Becoming a Recovering People-Pleaser

Becoming a Recovering People-Pleaser

The trap of people-pleasing is an easy one to fall into. I’m sure personality has something to do with it. So do early childhood experiences, the “lessons” you unconsciously learned before you knew you were learning them. Healthy relationships require that you care about others. But if you want to live Fully Alive, or accomplish anything of value for God or others, you will have to become a recovering people-pleaser.

I’m a recovering people-pleaser. At times I still catch myself ruminating about what others will think, but I can stop those thoughts much more quickly now. Other things have become so much more important that although I care a great deal about others, their opinions do not hold me hostage.

In my early years I learned very well how to please others – parents, professors, bosses, and other superiors. I learned how to read the reaction of patients (and others) and respond in ways that they could understand. Most people reasonably liked me.

But in that state I was comparatively useless.

Even from a human perspective, adopting the opinions of others or routinely doing what they wanted meant I had very little to offer. If I’m only a copy, I’m not much good to anyone. It’s being an original, my unique understanding, experience, and perspective, that makes me most valuable. God doesn’t make copies!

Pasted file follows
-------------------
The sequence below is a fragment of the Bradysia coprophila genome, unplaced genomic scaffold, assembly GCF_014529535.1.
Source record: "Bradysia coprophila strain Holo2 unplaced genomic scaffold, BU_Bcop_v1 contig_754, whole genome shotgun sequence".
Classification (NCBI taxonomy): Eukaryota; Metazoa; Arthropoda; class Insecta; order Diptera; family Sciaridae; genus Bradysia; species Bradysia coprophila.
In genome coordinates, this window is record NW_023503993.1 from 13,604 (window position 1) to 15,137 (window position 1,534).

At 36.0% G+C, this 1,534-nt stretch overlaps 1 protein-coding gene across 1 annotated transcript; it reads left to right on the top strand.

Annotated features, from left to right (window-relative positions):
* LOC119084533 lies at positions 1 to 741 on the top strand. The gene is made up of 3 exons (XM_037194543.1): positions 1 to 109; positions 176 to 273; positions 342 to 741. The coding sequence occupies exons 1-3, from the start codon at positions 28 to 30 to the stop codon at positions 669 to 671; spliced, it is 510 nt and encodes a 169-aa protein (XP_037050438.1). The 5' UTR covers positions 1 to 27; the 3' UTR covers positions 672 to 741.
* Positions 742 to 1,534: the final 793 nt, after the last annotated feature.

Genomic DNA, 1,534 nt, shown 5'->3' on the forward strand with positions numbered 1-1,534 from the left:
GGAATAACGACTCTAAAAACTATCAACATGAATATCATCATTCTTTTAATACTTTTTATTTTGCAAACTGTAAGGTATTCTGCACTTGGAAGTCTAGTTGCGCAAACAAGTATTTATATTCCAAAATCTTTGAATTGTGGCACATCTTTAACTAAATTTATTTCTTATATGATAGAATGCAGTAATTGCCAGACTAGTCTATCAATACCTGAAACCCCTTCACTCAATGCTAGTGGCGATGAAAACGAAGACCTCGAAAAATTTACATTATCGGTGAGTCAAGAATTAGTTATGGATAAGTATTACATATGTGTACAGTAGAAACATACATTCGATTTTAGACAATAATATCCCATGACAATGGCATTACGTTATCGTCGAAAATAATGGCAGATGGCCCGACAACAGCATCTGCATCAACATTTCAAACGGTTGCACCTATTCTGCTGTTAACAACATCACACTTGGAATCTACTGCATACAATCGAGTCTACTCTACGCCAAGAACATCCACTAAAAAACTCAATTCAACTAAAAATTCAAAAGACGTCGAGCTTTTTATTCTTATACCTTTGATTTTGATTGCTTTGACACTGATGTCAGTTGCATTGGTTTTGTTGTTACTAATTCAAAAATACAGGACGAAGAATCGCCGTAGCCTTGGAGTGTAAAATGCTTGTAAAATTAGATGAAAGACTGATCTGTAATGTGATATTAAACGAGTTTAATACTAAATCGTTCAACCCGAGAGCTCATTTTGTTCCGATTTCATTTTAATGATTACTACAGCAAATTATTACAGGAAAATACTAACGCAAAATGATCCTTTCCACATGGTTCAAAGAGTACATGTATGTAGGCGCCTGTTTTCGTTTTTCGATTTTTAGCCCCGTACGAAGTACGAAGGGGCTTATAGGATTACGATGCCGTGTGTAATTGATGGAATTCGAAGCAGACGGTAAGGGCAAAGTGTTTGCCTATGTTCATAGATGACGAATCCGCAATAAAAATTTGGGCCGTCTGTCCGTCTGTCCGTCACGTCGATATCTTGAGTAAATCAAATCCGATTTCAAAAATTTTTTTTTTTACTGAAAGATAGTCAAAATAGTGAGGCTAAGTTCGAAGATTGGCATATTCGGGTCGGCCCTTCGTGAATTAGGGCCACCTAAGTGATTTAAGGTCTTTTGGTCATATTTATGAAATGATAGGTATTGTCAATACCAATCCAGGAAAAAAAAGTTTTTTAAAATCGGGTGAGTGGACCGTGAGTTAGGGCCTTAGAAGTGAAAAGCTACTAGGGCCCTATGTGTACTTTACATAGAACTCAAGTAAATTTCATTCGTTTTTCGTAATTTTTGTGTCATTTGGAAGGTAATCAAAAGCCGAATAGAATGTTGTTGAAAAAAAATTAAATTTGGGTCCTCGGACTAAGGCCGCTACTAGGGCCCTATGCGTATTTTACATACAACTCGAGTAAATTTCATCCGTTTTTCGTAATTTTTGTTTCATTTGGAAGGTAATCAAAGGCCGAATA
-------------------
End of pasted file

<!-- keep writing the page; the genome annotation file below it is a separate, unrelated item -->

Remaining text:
And it’s your unique life experience and perspective that someone else – or the world – needs. That doesn’t mean you become abrasive; Jesus was utterly appealing. But if you care overly much what others think of you, your ideas, or your way of doing things, you won’t be much good to anyone.

Paul a Recovering People-Pleaser

Saul of Tarsus grew up with a zeal for God and the Jewish faith. While we don’t have any documents he wrote prior to his Damascus road experience, we know he conformed carefully to the strict traditions of his Jewish culture and religion, “a Hebrew of the Hebrews.” (Philippians 3:5) We get the sense he was a people-pleaser.

After Jesus got ahold of him he kept his zeal. He was still a Jew and remained a Jew throughout his life. And he cared, cared very deeply, about his legacy and the churches he worked tirelessly to establish. (2 Corinthians 11:28)

But whatever people-pleasing Paul had, he overcame. He could say, “For am I now seeking the approval of man, or of God? Or am I trying to please man? If I were still trying to please man, I would not be a servant of Christ.” (Galatians 1:10)

And again, “but just as we have been approved by God to be entrusted with the gospel, so we speak, not to please man, but to please God who tests our hearts.” (1 Thessalonians 2:4)

Paul could read people well. He seemed to have wonderful emotional intelligence:

For though I am free from all, I have made myself a servant to all, that I might win more of them. To the Jews I became as a Jew, in order to win Jews. To those under the law I became as one under the law (though not being myself under the law) that I might win those under the law. To those outside the law I became as one outside the law (not being outside the law of God but under the law of Christ) that I might win those outside the law. To the weak I became weak, that I might win the weak. I have become all things to all people, that by all means I might save some. (1 Corinthians 9:19-22)